# Is it rare for an adult son to be significantly shorter than his mother?

I have heard this is incredibly rare and can only happen if the father is shorter than the mother, otherwise their male child will always be the same height or taller than the mother.

An example would be an adult son who is 5ft 5in and a mother who is 6ft 1in. Could this happen even if the son is healthy?

Sure.

It’s rare, not impossible.

I mean, the mother could have some hormonal problem leading to excessive height, which she doesn’t pass on to her children. As just one example. Maybe it’s caught early enough so mom doesn’t wind up freakishly tall or with acromegaly, but still taller than you’d expect from her genes for height, so her kids are significantly shorter than she is.

The genes determining height are several - assuming parents are heterozygous for this and the roll of the genetic dice have all the genes going to the son being those on the shorter end rather than the taller you could wind up with a son shorter than his mother.

Arguably, you could say some forms of dwarfism are healthy, in that the person has a normal lifespan and general health even if not normal height so that could happen.

The easiest rule of thumb (in the U.S.) to find the most likely height for a child of parents of a given height is to average the father’s height with the mother’s height and subtract 2.7 inches for a girl and add 2.7 inches for a boy. For the case that you give, you average 5’5’ and 6’1" to get 5’9". The most likely height for the boy will be 5’11.7" for a boy and will be 5’6.3" for a girl. That’s just the most likely height though. I’m not sure what two standard deviations for the heights will be. I suspect it’s about two inches. If that’s true, you can expect the height of a boy to be from 5’9.7" to 6’1.7" about 95% of the time and the height of a girl to be from 5’4.3" to 5.8.3" about 95% of the time.

The reason that I specified that it be in the U.S. is that I know that the average male and female adult heights in the U.S. are 5’9.5" and 5’4.1", so the difference is 5.4", and half of that is 2.7" (in the U.S). In any case, it’s actually expected that a boy will be slightly shorter than his mother if the mother is considerably taller than the father. There most certainly is no rule that the boy will nearly always be taller than his mother. It’s not common, but it’s certainly not incredibly rare. For both boys and girls, one’s height is inherited from both the father and the mother, adjusted by the fact that boys will be taller on average.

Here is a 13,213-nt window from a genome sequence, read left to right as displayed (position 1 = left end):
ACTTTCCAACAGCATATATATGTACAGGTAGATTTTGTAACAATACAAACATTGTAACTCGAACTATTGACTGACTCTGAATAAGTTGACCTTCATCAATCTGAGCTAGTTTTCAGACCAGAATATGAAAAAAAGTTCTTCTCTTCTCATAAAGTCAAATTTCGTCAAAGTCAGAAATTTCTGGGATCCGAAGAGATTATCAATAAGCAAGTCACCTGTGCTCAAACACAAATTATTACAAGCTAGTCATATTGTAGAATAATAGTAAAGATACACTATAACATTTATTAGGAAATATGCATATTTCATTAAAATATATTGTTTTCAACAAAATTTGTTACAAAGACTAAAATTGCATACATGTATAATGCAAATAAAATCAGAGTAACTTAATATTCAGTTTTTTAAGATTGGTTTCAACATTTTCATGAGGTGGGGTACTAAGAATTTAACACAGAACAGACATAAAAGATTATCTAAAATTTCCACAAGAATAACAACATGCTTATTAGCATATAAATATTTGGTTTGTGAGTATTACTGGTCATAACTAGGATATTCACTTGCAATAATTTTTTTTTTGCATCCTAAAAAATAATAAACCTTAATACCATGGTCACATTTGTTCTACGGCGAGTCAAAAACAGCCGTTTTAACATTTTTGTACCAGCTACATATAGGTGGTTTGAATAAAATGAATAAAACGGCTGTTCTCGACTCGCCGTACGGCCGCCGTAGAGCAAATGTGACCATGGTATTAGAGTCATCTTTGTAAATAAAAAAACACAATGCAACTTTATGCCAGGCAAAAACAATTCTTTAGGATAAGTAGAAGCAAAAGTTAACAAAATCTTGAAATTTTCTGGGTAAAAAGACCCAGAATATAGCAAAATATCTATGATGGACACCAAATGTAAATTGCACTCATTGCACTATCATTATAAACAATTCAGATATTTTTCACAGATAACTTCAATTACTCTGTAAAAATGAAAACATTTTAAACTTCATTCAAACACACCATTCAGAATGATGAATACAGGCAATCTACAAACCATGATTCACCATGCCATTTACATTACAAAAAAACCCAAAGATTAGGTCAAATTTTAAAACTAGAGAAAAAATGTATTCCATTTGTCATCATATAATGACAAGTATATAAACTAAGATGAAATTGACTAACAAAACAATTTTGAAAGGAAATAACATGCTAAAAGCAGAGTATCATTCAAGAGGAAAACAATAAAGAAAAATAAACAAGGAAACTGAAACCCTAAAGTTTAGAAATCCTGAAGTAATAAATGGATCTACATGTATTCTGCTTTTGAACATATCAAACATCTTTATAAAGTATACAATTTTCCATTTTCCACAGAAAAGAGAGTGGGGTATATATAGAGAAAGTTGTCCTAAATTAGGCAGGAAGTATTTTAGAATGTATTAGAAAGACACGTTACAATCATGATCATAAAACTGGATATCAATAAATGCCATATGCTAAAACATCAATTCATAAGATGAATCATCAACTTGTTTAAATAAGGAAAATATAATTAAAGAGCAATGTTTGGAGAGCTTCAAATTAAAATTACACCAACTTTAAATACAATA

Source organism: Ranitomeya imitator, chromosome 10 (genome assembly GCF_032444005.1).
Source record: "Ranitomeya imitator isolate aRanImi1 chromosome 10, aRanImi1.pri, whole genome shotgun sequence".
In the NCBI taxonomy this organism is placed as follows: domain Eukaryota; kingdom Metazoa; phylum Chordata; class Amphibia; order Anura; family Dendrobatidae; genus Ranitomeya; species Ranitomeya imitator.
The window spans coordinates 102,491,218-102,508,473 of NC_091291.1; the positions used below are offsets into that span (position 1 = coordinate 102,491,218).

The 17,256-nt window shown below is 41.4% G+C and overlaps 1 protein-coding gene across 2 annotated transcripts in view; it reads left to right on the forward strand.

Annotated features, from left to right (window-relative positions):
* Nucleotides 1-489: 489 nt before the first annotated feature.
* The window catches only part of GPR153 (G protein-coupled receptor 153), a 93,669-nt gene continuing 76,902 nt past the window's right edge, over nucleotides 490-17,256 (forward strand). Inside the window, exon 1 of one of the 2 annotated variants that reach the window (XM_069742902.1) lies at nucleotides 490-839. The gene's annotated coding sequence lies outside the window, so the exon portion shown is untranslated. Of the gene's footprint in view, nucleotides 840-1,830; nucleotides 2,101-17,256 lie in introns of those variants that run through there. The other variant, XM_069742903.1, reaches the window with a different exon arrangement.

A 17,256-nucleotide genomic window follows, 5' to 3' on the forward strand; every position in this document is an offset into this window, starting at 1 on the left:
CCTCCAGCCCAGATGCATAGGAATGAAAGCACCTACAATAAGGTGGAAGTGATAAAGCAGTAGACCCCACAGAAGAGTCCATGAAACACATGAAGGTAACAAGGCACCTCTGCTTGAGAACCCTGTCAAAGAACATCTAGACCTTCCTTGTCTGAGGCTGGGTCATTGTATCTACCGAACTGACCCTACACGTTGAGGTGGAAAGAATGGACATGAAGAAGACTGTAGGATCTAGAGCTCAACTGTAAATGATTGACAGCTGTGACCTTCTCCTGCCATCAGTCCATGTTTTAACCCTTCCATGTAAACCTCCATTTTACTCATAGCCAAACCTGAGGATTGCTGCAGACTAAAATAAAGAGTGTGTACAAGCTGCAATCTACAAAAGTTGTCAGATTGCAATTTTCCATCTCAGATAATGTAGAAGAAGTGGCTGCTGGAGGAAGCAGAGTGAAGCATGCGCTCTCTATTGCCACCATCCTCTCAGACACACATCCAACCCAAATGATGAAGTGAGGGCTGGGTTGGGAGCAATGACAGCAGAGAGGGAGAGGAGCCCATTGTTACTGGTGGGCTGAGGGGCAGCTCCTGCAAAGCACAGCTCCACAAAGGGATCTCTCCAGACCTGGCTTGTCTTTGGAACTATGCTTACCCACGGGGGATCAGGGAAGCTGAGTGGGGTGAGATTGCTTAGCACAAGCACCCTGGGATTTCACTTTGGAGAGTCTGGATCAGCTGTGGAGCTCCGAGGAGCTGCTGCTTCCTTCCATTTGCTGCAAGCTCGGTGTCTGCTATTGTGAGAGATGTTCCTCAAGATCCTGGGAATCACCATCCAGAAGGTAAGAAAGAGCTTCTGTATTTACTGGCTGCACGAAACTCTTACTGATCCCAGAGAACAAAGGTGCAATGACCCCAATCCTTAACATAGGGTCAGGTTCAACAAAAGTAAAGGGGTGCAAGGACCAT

The reason I know a lot about this is that I’m male and 4’11". My mother was 4’10" and my father was 5’5’. That makes me somewhat shorter than what’s expected at random but not by a huge amount. The reason that I’m short is just genetics and some random luck.

Also, to speak to Broomstick’s post, what we’re talking about here is nearly always just standard inheritance of one’s parents’ heights, not dwarfism (or gigantism). Again, if the mother is considerably taller than the father, it’s expected that the son will be a little shorter than the mother. It almost certainly has nothing to do with anything like dwarfism (or gigantism, if the son is much taller than expect). Let a doctor diagnose that, not you.

My daughter is almost exactly my wife’s height (5’7"), and my son is juust slightly taller than I am (6’5"). Both of them would prefer it was the other way around.

Plus, there’s development. Childhood illnesses, poor nutrition or bad diet, childhood stress, etc. may also contribute to poor growth.

Height is a factor of tons of things. I don’t think there is any rule of thumb. My dad was 5’10". My mom was 5’4". I’m 5’11", my younger brother is 6’3", my older sister is 5’1" and my younger sister is 5’7". There’s not a lot of reason or rhyme there. I’m roughly my Dad’s height, my brother is the same height as my maternal uncles, my older sister is roughly the height of my paternal grandmother and my younger sister is just some in between height. There are way too many genes and environmental factors to even guess at.